Several blogs and comments have linked back to my post on Did Ram Exist?, and quoted me as concurring with the refutation of the existence of Ram in the affidavit submitted recently by the Archaeological Survey of India to the Supreme Court of India [subsequently withdrawn], and writing that the refutation brought India closer to a secular democracy.
I’d like to clarify that I did not write anything to imply that Ram existed or not. Perhaps, the title of the post was misleading. Nowhere in the posted article did I assert that Ram did not exist. To say that "there is no proof that Ram existed" is not the same as saying that Ram did not exit. The statement is about the existence of the proof, and not about the existence of the subject of the proof. Of course, I don’t believe that Ram was god-incarnate, because I don’t believe that god (defined as an omnipotent, omniscient, creator of this universe and other universes) exists. Whether Ram existed or not, I don’t know, and I don’t care.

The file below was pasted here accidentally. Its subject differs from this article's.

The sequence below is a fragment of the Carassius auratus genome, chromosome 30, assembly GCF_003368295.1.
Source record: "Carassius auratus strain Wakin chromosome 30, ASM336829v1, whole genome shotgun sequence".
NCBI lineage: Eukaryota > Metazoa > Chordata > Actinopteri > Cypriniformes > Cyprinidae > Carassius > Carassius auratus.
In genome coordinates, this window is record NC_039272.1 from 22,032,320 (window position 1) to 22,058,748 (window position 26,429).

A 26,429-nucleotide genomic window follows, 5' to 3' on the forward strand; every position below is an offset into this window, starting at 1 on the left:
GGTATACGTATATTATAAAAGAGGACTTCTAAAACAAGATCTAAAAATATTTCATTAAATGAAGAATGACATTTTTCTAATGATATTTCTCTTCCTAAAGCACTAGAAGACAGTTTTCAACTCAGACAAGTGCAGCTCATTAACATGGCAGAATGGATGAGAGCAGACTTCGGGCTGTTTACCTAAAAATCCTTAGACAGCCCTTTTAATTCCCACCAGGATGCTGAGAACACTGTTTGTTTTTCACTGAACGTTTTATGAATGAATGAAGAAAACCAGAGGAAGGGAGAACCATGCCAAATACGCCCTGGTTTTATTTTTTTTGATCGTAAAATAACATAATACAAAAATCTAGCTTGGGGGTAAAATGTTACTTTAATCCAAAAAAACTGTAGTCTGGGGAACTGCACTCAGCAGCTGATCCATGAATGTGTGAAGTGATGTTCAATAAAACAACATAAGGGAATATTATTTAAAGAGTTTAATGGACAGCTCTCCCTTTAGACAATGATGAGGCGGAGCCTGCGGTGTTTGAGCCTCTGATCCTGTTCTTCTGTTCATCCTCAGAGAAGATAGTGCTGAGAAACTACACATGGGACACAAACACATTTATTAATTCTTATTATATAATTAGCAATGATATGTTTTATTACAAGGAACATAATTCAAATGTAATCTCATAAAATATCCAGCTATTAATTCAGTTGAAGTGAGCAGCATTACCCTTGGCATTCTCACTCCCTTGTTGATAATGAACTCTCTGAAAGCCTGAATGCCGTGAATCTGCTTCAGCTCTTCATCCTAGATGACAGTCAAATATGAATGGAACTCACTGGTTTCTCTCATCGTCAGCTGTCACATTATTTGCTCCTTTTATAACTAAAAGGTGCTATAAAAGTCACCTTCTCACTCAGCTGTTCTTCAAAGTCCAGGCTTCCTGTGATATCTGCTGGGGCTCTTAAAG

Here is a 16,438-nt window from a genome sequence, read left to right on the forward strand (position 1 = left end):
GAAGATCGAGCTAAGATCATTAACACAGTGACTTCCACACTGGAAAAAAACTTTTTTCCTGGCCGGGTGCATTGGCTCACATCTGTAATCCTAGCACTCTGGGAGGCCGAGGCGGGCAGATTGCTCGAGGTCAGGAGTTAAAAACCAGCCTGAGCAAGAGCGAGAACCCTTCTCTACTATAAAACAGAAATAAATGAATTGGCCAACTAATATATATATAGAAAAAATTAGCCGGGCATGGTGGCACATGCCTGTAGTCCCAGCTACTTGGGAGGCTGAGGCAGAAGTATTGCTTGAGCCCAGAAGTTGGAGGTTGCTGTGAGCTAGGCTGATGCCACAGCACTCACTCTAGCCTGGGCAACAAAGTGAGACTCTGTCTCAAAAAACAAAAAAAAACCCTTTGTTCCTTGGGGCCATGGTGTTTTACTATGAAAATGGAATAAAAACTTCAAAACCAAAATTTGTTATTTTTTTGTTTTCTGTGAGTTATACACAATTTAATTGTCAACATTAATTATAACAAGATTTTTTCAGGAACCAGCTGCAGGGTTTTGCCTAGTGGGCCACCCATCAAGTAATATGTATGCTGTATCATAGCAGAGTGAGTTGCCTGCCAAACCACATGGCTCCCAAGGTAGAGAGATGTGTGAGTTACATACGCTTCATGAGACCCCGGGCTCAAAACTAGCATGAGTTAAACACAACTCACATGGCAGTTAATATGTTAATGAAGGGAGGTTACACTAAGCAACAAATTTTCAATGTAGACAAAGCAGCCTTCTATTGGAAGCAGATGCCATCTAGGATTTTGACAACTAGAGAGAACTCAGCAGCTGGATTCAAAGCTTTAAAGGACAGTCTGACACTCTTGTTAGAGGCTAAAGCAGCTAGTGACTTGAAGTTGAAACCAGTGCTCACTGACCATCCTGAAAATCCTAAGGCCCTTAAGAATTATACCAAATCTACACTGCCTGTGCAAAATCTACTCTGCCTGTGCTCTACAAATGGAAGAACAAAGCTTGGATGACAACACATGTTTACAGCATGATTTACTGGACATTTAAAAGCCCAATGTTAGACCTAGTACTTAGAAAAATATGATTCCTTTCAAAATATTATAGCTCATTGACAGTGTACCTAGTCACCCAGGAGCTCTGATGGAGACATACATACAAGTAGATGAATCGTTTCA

What ASI said in its affidavit was reasonable, too: "[Ramayana] cannot be said to be historical record to incontrovertibly prove the existence of [Ram]". This, in my opinion, is a carefully worded statement that simply highlights the limitation of Ramayana as sufficient proof for the existence of Ram. As far as I know, it didn’t say anything about the existence of Ram per se here or elsewhere. And, I agree with the statement.
That reason, and not religious considerations, prevailed in an affidavit submitted by the Government of India, brought it closer to a secular democracy. That the affidavit was withdrawn subsequently, has thrown that nation state back to where it was, probably farther.
I apologize for any miscommunication in this regard.